Letters to the editor Saturday February 3 2018

FANCY FOOTWORK: Tom Ireland, of Charlestown, argues that fees for junior football have swollen but there is little explanation from the game's administrators as to why.
FANCY FOOTWORK: Tom Ireland, of Charlestown, argues that fees for junior football have swollen but there is little explanation from the game's administrators as to why.

NORTHERN NSW Football has increased its payments to itself by about 25 per cent for under-12 to under-18 players to play soccer this season compared to last season. This includes an increase in fees and a new levy called NNSW Facility Fund. 

Chief executive David Eland is quoted in the Herald (“NNSWF defends minor fee rise”, Herald 1/2) calling this outstanding value for only a slight increase. I think not. Payments to NNSWF have been substantially increased across all levels. With approximately 65,000 members, NNSWF will receive well over $500 000 in extra payments this season from their members to play soccer compared to last year. Soccer governing bodies are already receiving at least double the amount of money compared to league, rugby and AFL.

Executive salary packages at governing bodies need to be made transparent before any fees increase for members. Myself and many others believe that the soccer community in the Hunter are being treated like mushrooms and effectively being told to turn up, pay up and shut up.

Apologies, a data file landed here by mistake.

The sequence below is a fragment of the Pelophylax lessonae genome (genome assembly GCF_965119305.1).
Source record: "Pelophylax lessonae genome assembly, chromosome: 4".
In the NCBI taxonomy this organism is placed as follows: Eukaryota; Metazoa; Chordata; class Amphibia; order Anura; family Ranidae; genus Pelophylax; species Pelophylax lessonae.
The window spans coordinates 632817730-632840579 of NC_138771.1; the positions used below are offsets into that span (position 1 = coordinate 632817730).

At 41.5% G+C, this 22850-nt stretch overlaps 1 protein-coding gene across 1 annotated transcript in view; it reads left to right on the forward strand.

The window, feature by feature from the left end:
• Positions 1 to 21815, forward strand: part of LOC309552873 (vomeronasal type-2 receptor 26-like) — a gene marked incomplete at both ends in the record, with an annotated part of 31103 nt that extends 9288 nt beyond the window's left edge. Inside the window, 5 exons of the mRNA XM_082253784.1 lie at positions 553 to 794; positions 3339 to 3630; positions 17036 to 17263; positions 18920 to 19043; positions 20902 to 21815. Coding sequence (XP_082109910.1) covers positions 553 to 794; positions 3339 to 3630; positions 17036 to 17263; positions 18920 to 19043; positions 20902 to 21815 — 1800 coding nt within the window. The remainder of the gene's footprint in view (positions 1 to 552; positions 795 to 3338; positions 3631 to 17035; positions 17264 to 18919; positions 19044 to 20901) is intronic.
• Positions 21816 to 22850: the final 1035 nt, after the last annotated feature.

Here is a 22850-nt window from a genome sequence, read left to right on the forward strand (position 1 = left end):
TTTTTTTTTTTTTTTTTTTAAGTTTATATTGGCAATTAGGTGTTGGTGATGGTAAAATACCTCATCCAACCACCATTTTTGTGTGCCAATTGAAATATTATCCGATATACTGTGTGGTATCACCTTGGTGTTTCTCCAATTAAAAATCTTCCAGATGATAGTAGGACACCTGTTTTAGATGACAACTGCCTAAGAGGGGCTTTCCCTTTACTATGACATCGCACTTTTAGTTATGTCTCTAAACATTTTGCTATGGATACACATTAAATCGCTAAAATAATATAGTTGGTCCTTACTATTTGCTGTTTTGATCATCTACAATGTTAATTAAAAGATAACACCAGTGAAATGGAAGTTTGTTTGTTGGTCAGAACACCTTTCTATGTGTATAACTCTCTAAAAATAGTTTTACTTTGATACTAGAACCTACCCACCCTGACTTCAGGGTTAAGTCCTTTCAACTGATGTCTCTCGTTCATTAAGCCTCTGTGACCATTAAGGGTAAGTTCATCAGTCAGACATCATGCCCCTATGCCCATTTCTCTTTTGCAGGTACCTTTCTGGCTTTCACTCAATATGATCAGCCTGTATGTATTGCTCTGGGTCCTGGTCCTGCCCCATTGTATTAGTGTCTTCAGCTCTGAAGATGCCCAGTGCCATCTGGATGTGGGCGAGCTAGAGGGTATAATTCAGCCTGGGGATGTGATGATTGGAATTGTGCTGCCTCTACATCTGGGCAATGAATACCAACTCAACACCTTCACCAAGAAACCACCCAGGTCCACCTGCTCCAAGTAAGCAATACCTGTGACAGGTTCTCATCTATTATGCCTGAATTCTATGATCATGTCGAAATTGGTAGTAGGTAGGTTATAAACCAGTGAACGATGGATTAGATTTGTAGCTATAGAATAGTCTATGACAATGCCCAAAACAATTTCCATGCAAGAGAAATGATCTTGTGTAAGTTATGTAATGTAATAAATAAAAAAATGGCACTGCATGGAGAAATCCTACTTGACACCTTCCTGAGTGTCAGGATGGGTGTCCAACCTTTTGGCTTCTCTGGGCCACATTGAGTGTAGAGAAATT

Players, parents and an army of volunteers have been screaming from the rooftops for many years for Mr Eland to conduct a well-advertised, open and transparent forum to speak about all things soccer, but it seems Mr Eland refuses to conduct this forum. Other codes conduct these forums, why not soccer? NNSWF was even charging children as young as nine to trial for development squads last season. I feel this is discrimination by the soccer governing bodies by not giving everyone equal opportunities and this is also having an adverse effect on our children physically, mentally and socially. 

I respectfully suggest that governing bodies worry less about shooting the messenger and more about leadership and building bridges through honesty, transparency and a shared vision.

Tom Ireland, Charlestown


TWO million Australians are living in poverty but our federal government wants to help our military equipment manufacturers to sell their wares.

Earlier this week, Prime Minister Turnbull announced taxpayers will be funding arms manufacturers to the tune of $3.8 billion in a bid to become one of the world's top 10 military equipment exporters. What a goal. One could argue that this callous decision shows exactly why Australia will never sign the UN Treaty to ban nuclear proliferation, will always be at the beck and call of the United States as far as participating in their wars without question, and why we will not only have US Marines stationed in Darwin, but also Japanese troops in the not-too-distant future.